Why You Don't Want To Start Your Driving Career Locally

CDL:

Commercial Driver's License (CDL)

A CDL is required to drive any of the following vehicles:

  • Any combination of vehicles with a gross combined weight rating (GCWR) of 26,001 or more pounds, providing the gross vehicle weight rating (GVWR) of the vehicle being towed is in excess of 10,000 pounds.
  • Any single vehicle with a GVWR of 26,001 or more pounds, or any such vehicle towing another not in excess of 10,000 pounds.
  • Any vehicle, regardless of size, designed to transport 16 or more persons, including the driver.
  • Any vehicle required by federal regulations to be placarded while transporting hazardous materials.
Turtle's Comment
member avatar

No, I don't really need to know where you're from or where you went to school. It wouldn't change my answer.

We teach "best practices" here, and one of those practices is to not start your career by going local. There are far more career killing-dangers involved in local driving vs OTR.

Over the long term, companies and insurance companies alike want to see solid OTR experience. Unfortunately, local driving isn't always considered good experience by either. Imagine starting out local only to get into a minor accident, and then finding yourself unhireable by any other company. That happens far more often than you think.

Having a good base of OTR experience makes you more appealing, and gives you better bargaining power when applying for future driving jobs.

All that being said, you can still be successful taking the path you are choosing. Many drivers also start out local, and are doing very well. If you are firm about wanting to start local, then you just need to "set yourself up to be successful" as you say.

In your shoes, I'd continue to seek out other available positions, giving myself as many options as possible. For the sake of your question, however, let's go with the two options you presented.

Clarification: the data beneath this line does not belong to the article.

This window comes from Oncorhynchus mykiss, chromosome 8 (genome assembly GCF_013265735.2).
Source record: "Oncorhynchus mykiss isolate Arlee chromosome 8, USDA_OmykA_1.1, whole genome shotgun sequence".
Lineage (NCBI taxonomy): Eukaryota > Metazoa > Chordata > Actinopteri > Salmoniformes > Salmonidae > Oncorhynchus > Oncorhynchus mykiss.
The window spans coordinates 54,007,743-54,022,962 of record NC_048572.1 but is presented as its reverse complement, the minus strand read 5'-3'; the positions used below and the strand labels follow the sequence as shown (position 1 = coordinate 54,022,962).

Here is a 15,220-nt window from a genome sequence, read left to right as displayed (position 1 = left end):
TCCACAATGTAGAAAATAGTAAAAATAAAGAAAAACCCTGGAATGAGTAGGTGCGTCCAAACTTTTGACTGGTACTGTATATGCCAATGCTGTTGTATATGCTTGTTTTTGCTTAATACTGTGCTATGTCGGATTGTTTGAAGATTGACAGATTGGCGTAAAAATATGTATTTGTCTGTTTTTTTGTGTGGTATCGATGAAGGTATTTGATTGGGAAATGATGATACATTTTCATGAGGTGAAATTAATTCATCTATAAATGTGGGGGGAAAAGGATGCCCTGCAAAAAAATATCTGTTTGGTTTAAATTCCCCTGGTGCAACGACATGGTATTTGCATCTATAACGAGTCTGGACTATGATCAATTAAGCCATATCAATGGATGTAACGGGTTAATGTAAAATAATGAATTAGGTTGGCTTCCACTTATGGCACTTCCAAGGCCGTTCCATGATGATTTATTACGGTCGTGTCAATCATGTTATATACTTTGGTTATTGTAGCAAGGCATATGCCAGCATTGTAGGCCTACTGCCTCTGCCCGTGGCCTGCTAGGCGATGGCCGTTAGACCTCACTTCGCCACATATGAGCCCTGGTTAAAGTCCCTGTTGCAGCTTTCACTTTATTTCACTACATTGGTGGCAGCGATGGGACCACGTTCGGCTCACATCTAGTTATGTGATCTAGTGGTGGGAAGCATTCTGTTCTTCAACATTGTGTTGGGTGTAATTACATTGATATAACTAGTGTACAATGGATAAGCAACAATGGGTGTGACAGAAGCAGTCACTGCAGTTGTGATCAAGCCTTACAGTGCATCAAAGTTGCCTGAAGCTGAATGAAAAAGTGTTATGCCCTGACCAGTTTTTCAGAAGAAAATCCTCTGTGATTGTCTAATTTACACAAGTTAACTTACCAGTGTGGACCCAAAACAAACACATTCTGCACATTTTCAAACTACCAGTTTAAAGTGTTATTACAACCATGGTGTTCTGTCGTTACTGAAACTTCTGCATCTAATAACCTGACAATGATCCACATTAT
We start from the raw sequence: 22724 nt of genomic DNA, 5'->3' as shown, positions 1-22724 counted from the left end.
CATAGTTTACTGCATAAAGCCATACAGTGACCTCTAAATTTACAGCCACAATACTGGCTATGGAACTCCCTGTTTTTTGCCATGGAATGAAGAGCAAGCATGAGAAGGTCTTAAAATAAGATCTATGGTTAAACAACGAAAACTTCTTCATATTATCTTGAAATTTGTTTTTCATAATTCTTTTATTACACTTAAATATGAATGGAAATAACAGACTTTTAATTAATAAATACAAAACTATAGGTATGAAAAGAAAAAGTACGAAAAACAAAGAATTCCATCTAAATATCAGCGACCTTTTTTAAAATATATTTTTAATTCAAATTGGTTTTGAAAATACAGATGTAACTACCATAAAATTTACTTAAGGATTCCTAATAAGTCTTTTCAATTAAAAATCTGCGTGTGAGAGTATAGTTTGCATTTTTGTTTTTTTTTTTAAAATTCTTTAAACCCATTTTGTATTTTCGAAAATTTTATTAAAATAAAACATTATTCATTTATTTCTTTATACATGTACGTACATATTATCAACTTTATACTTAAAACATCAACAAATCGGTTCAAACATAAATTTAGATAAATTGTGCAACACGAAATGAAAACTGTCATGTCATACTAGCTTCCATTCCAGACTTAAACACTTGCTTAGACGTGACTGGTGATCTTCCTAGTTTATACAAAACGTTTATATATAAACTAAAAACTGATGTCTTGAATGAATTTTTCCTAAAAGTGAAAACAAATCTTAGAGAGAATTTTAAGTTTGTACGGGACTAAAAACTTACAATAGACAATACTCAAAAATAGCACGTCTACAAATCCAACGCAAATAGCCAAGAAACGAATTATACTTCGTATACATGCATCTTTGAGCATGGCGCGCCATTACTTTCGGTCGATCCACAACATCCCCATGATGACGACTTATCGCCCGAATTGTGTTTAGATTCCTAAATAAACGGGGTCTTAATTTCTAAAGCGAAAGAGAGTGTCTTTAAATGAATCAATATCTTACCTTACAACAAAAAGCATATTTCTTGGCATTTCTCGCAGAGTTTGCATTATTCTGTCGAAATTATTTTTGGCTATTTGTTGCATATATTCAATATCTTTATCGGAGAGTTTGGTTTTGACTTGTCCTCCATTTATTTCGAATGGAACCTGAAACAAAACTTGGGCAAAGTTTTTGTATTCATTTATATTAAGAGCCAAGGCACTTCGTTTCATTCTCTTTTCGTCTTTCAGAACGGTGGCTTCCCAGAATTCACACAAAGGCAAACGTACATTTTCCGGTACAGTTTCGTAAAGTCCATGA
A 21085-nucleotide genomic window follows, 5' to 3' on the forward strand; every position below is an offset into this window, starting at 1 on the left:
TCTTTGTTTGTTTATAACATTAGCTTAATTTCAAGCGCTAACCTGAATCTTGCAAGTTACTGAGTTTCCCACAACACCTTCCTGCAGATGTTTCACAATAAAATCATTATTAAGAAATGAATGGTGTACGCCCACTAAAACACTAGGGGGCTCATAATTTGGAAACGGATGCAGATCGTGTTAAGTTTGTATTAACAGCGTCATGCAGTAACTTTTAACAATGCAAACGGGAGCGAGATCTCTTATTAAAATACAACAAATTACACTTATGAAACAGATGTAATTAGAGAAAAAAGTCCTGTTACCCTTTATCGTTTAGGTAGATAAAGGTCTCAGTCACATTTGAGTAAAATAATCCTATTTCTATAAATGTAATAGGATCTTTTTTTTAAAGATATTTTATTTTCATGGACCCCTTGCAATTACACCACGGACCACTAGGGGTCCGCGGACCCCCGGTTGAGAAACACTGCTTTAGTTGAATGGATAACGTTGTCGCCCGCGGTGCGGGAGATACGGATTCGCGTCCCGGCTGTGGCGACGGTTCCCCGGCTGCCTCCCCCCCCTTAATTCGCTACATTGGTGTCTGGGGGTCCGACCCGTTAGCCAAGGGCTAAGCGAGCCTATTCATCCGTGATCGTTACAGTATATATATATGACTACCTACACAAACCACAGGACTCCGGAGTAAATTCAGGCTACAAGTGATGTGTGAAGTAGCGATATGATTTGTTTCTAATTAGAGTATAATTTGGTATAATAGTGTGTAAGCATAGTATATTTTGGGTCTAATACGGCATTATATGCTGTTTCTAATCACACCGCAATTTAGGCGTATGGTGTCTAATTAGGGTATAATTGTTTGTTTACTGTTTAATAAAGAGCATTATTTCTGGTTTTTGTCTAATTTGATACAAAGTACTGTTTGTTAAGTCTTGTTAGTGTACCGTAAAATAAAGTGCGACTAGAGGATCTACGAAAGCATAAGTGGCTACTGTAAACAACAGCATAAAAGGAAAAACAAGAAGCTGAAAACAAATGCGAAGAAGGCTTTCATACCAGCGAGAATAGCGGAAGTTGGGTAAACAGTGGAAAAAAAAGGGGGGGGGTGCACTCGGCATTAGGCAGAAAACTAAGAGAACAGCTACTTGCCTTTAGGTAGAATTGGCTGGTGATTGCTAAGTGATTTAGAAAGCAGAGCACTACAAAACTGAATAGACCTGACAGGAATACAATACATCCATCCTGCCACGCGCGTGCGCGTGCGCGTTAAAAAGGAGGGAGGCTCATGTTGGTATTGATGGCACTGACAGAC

If I had to choose between the two, I'd go with the lower paying Universal simply for the extensive training I'd receive on the very routes I'd be taking solo. Two weeks OTR with Pam would do little to prepare you for the rigors of local driving. The hourly rate would play no part in my decision. Knowing my own work ethic, I'm confident I'd be bumped up the pay scale rather quickly anyway. Throw in the better benefits and sign on bonus, and it's a wash.

To be clear, I'm a mega carrier fan. Their support, financial, and logistical advantages are just unmatched, in my opinion. I know nothing of Pam or Universal. but that's what I would recommend based on what you've told us.

OTR:

Over The Road

OTR driving normally means you'll be hauling freight to various customers throughout your company's hauling region. It often entails being gone from home for two to three weeks at a time.

HOS:

Hours Of Service

HOS refers to the logbook hours of service regulations.

OWI:

Operating While Intoxicated

OOS:

When a violation by either a driver or company is confirmed, an out-of-service order removes either the driver or the vehicle from the roadway until the violation is corrected.

Don's Comment
member avatar

You cannot receive better recommendations than those offered by Turtle, Old School and Errol V. Stating that, I started OTR for a couple of months and then went local, and do not regret it. I had no issues adapting, and have been to a few consignee's who had docks located in some tight spots. City traffic requires you to "be on your toes" so to speak, constantly.

Consignee:

The customer the freight is being delivered to. Also referred to as "the receiver". The shipper is the customer that is shipping the goods, the consignee is the customer receiving the goods.

OTR:

Over The Road

OTR driving normally means you'll be hauling freight to various customers throughout your company's hauling region. It often entails being gone from home for two to three weeks at a time.